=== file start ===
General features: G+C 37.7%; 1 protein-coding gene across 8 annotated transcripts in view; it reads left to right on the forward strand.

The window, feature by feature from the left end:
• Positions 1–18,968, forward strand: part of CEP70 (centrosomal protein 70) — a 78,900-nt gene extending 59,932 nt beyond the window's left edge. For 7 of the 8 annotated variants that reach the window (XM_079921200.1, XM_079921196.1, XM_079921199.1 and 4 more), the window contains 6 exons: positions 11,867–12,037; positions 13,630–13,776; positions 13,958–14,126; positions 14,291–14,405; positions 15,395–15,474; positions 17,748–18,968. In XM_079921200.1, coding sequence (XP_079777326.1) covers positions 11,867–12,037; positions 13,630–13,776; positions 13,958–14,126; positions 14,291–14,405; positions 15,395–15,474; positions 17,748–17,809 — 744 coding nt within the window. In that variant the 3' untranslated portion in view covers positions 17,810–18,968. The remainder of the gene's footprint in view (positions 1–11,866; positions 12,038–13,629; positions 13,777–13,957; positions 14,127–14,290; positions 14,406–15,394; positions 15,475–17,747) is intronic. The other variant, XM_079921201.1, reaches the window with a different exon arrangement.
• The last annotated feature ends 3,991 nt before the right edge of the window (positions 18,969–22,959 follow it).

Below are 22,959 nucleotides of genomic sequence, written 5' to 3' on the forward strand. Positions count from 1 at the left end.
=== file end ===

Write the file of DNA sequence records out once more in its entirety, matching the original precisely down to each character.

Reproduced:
General features: G+C 37.7%; 1 protein-coding gene across 8 annotated transcripts in view; it reads left to right on the forward strand.

The window, feature by feature from the left end:
• Positions 1–18,968, forward strand: part of CEP70 (centrosomal protein 70) — a 78,900-nt gene extending 59,932 nt beyond the window's left edge. For 7 of the 8 annotated variants that reach the window (XM_079921200.1, XM_079921196.1, XM_079921199.1 and 4 more), the window contains 6 exons: positions 11,867–12,037; positions 13,630–13,776; positions 13,958–14,126; positions 14,291–14,405; positions 15,395–15,474; positions 17,748–18,968. In XM_079921200.1, coding sequence (XP_079777326.1) covers positions 11,867–12,037; positions 13,630–13,776; positions 13,958–14,126; positions 14,291–14,405; positions 15,395–15,474; positions 17,748–17,809 — 744 coding nt within the window. In that variant the 3' untranslated portion in view covers positions 17,810–18,968. The remainder of the gene's footprint in view (positions 1–11,866; positions 12,038–13,629; positions 13,777–13,957; positions 14,127–14,290; positions 14,406–15,394; positions 15,475–17,747) is intronic. The other variant, XM_079921201.1, reaches the window with a different exon arrangement.
• The last annotated feature ends 3,991 nt before the right edge of the window (positions 18,969–22,959 follow it).

Below are 22,959 nucleotides of genomic sequence, written 5' to 3' on the forward strand. Positions count from 1 at the left end.